In addition to home videos of Jen’s childhood and footage of Beth Collins testifying at the state legislature, maybe the most poignant moments in the film are of silence. In “The Life She Deserves” Jen reflects on the long road she’s traveled and where she is headed. When she pauses to collect her thoughts, in that silence we can see the severity of what she has been through—an emotion that words could not capture. At that moment we get a rigorously honest look at the pain she has experienced and the strength and courage it took to survive and talk about it. This is the power of storytelling and this is the power of the documentary. We live in a time when many in our country—on both sides of the aisle—see many areas of public policy as broken. Like Jen, millions of Americans feel the effects of those policy failures every day. The opportunity for effective policy storytelling has never been greater, and at Brookings we’re looking forward to telling many more.

Medical Cannabis: A Broken Policy

Authors

To those familiar with the world of medical cannabis, it is no secret that public policy in this area is broken. We have written extensively at Brookings about the numerous policy problems including banking, taxes, interstate access, and others. “The Life She Deserves” focuses on some of the most glaring issues facing patients themselves—an often-overlooked area. And the main issue that impacts patients, even more than access, is how little is known about how to maximize the benefits of cannabis to treat different conditions effectively. The U.S. government has made expanding that knowledge extraordinarily difficult.

Beyond the U.S. government declaring that the cannabis is illegal, federal policy also adds layers of bureaucracy that make research into the medical value of cannabis much harder. In fact, researching cannabis is more bureaucratically challenging than researching any other substance designated Schedule I—the nation’s highest level of drug control.

There is no excuse for a government that makes research more difficult to conduct. Those efforts are anti-science and ensure that politics influences the pursuit of scientific answers. Compounding the problem is that as more states pass reforms that label cannabis as medicine, there is increased demand for answers about the substance’s medical value. There is an ever-present and growing need to ask more questions about cannabis, not fewer. As more patients use this substance in an effort to relieve symptoms, the federal government should be committed to helping understand this area of science.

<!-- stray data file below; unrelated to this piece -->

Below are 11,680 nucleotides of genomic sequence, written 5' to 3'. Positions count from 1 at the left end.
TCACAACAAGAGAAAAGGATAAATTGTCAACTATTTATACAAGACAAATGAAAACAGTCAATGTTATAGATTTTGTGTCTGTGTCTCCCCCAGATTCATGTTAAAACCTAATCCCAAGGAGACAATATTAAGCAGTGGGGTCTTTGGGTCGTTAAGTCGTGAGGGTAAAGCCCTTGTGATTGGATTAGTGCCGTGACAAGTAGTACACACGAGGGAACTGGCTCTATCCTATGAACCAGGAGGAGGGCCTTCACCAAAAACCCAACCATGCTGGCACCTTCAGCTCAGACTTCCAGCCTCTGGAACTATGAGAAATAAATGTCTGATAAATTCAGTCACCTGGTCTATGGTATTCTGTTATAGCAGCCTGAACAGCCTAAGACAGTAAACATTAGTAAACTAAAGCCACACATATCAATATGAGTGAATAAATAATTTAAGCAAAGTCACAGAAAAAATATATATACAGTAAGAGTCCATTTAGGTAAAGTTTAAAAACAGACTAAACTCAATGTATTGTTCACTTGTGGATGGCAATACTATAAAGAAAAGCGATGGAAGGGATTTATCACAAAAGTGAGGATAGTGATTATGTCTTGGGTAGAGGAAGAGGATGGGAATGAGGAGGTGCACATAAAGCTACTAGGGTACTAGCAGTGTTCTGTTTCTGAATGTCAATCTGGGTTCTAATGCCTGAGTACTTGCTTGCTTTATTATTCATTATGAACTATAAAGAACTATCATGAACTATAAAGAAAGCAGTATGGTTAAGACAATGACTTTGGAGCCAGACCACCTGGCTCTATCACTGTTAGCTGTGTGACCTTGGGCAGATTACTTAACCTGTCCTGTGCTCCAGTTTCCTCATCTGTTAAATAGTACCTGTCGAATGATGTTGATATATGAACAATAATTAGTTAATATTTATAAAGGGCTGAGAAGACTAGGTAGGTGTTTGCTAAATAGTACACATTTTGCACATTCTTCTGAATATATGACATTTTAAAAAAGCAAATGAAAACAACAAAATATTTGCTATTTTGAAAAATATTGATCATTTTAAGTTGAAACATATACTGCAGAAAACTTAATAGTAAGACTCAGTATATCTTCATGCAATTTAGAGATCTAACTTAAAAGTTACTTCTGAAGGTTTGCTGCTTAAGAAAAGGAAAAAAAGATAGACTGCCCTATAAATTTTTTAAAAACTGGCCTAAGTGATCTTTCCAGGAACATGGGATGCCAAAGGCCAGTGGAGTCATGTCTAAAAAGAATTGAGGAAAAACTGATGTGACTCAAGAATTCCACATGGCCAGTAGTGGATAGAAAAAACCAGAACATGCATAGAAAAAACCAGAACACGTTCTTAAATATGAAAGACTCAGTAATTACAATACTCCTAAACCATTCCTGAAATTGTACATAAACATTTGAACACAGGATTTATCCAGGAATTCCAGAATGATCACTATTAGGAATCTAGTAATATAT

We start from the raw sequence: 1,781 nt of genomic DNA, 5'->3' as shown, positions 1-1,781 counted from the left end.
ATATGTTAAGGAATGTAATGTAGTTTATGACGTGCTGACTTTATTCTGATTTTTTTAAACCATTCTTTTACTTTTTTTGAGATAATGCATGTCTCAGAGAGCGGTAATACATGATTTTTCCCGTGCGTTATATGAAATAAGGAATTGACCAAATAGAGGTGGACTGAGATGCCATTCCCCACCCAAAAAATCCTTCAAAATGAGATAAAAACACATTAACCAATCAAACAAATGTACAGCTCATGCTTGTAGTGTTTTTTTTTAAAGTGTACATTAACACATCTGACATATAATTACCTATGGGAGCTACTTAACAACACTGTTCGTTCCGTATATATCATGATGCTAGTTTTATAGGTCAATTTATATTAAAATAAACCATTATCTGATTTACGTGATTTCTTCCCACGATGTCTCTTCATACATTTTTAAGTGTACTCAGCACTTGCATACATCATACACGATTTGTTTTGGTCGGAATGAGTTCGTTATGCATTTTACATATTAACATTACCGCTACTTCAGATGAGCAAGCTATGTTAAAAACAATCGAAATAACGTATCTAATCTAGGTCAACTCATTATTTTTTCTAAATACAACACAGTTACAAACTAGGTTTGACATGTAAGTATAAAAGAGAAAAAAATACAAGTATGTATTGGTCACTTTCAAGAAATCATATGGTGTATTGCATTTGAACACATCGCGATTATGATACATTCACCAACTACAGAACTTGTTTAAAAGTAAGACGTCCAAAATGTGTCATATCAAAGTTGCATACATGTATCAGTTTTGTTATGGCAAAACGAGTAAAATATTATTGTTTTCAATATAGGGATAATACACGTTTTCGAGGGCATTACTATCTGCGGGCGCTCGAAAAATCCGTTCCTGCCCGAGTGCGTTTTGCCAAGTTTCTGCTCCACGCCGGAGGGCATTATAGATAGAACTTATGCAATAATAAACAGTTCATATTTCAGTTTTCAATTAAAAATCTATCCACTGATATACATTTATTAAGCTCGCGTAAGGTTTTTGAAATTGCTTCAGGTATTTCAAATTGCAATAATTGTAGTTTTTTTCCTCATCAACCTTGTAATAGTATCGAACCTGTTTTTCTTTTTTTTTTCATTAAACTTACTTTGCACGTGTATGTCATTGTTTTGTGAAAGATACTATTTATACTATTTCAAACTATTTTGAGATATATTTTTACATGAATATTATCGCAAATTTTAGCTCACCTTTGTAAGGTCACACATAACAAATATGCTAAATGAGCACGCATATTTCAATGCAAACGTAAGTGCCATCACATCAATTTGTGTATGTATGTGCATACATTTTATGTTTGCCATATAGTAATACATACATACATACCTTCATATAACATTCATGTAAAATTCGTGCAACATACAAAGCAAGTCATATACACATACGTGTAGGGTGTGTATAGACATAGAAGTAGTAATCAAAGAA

After all, what could the federal government fear from more research? In fact, no one in the nation—regardless of views on cannabis—should oppose expanded research. As we have written before, if you are an avowed opponent of cannabis and believe it is dangerous, it has no medical value, is highly addicting, and is a gateway drug, you should encourage more research that will demonstrate those findings. Those findings would be a wakeup call to many patients and, more importantly, to policy makers at the state level. For those who support medical cannabis and believe it is a miracle drug that can cure everything from a cough to cancer, you, too, should demand more research to demonstrate not simply medical value, but the precise ways in which cannabis interacts with bodily systems to provide relief and cures. Finally, if you don’t really care about cannabis, the current policy should bother you. Federal government intervention in science should terrify you.

When government impedes researchers from asking the questions they believe are important and conducting research in ways that their expertise and medical literature suggest are critical, the substance should not matter. The principle matters. In a time of an unpopular president, an embarrassingly unpopular Congress, and trust in government at near-historic lows, who should you trust to steer the ship of science: a physician and medical researcher from Michigan or a guy who happens to represent Kalamazoo in Congress?

As Patrick and Beth Collins note in “The Life She Deserves,” one of the biggest challenges facing medical cannabis patients is a lack of understanding about exactly which cannabis-based products assist with which conditions. There is also a deficit of information about dosing, interactions, side effects, and a host of other characteristics that patients are used to knowing about medicines that they take. Part of the blame rests with states moving forward to bring to market cannabis-based medicines without their enduring the normal regulatory processes we expect in the United States. However, much of the blame rests with a federal government that has allowed a racially-motivated, institutionally perpetuated policy overwhelm a commonsense approach that would remove unnecessary bureaucracy from blocking research.

Many patients will tell you that there is no question that cannabis helps them (although there are a number of patients who will also say that it does little for them). The biggest question that remains, however, is whether the federal government will stop politicizing research and help facilitate answers to the questions that patients are demanding.

The human cost of leaving patients and families to fend for themselves is clear, in Jen’s case as we see in “The Life She Deserves,” and in countless other households.